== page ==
Finally, like the client 112-1 and the ISP PC 114, the bandwidth measurement server 110 is a computer system, although, most likely, the bandwidth measurement server 110 would be more powerful than either the client 112-1 or the ISP PC 114. The bandwidth measurement server 110 includes processor and memory subsystems (not shown). Residing in the memory subsystem and executable by the processor subsystem are a web server application 116 and a measurement server application 118. The web server application 116 works with the web browser applications 113 and 124 to enable access to applications and data residing on the bandwidth measurement server 110. More specifically, in response to a request by the client 112-1 to determine download or upload data transfer rates, the web server application 116 initiates execution of the measurement server application 118 which performs these tests in the manner more fully described below. The measurement server application 118 stores data collected while determining download and upload data transfer rates in measurement database 122 where it may be retrieved later by either the client 112-1 or the ISP PC 114, again in a manner to be more fully described below.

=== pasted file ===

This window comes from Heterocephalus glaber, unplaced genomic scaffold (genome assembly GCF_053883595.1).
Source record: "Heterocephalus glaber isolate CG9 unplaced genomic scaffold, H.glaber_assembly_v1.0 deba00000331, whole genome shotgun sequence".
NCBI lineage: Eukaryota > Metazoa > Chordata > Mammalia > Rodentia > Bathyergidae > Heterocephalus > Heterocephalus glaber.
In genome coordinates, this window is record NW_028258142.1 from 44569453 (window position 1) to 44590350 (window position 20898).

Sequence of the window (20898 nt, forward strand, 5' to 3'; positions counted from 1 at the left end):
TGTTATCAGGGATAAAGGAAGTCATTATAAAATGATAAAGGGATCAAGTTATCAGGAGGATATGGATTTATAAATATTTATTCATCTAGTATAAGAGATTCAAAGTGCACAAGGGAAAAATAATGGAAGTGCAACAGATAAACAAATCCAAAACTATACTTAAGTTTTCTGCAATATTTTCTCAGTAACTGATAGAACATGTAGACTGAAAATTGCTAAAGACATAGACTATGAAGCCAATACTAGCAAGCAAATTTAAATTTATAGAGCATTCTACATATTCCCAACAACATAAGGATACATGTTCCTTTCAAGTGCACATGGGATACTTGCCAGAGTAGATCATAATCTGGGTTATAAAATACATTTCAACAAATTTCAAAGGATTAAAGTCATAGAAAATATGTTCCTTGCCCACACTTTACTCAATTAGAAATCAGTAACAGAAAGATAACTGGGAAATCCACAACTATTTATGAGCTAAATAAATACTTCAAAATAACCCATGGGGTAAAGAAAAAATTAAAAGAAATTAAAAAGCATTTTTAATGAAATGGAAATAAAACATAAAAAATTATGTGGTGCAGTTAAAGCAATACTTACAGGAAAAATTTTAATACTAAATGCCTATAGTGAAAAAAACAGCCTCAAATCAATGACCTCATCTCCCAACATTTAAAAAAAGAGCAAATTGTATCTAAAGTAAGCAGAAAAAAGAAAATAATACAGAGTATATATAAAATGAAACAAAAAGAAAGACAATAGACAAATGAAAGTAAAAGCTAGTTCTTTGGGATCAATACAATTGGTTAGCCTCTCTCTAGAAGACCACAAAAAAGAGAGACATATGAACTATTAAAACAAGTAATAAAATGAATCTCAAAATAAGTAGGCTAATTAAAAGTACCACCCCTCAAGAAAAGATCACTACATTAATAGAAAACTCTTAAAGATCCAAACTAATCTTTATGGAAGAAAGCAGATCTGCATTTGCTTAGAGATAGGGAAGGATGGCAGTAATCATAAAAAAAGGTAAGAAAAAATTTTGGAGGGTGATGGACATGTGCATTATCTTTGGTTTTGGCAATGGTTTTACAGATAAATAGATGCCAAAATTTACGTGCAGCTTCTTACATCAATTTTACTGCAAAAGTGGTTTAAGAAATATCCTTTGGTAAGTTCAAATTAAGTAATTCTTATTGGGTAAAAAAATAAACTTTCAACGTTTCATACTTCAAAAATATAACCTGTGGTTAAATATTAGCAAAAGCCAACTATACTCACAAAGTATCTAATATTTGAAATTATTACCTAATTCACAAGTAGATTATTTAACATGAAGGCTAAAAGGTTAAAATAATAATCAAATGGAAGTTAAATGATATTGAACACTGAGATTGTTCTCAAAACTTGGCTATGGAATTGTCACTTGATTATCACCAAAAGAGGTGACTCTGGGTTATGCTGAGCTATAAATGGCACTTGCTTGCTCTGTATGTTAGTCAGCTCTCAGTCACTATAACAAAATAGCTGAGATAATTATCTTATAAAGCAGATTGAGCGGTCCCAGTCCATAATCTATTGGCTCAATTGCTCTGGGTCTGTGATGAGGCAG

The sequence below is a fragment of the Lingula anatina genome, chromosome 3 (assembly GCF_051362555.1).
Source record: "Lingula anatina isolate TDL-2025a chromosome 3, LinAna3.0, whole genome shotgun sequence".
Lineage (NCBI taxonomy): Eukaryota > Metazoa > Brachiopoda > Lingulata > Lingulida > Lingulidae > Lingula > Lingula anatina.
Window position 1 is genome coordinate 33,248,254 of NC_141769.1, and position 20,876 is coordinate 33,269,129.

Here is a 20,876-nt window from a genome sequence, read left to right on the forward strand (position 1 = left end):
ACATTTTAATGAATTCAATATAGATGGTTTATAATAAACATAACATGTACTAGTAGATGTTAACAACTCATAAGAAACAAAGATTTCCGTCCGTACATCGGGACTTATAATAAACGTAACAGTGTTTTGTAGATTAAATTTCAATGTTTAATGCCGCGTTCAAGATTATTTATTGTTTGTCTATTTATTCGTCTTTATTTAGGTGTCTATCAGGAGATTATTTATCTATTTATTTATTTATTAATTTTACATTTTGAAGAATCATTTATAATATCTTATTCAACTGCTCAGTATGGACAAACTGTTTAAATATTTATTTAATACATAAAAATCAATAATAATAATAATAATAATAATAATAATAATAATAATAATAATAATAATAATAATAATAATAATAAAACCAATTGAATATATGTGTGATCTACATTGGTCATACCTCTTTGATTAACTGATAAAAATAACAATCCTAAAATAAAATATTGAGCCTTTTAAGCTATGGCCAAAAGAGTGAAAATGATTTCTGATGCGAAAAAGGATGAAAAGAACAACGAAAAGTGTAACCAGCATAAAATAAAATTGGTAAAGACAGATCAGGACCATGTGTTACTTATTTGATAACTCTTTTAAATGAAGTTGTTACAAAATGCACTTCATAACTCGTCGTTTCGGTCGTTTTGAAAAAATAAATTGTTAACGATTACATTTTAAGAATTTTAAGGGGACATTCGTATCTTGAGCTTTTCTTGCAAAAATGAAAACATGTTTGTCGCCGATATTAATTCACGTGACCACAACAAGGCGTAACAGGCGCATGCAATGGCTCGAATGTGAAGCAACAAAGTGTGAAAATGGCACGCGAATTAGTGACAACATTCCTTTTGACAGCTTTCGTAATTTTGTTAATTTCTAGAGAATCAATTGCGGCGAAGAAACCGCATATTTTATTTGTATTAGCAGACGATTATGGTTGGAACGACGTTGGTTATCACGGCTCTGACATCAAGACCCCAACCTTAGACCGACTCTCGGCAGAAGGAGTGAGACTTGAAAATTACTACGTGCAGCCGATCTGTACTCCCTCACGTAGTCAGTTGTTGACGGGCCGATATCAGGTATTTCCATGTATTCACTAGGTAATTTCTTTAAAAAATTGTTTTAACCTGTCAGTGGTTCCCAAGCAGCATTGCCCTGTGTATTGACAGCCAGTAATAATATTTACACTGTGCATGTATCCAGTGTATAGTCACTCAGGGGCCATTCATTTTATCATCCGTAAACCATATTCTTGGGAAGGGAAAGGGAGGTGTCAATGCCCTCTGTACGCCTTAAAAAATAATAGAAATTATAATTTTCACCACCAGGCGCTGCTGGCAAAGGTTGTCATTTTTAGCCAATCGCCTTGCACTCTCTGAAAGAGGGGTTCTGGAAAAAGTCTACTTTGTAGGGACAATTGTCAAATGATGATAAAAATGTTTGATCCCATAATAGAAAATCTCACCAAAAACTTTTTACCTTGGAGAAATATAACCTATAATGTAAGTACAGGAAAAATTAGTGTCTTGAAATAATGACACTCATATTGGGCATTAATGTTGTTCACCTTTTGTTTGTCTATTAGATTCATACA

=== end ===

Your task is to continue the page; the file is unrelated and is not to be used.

It should be noted that, while, in the embodiment of the invention disclosed herein, the web server application 116 and the measurement application 118 reside on a common server—the bandwidth measurement server 110, it is contemplated that, in an alternate embodiment of the invention, the web server application 116 and the measurement application 118 may instead reside on respective servers. It is further contemplated that the measurement database 122 may be off-loaded from the bandwidth measurement server 110 onto a separate platform or, if desired, may be configured as a resource shared by and accessible to all of the service nodes 102-1 through 102-N and/or all of the ISP PCs 114.
Referring next to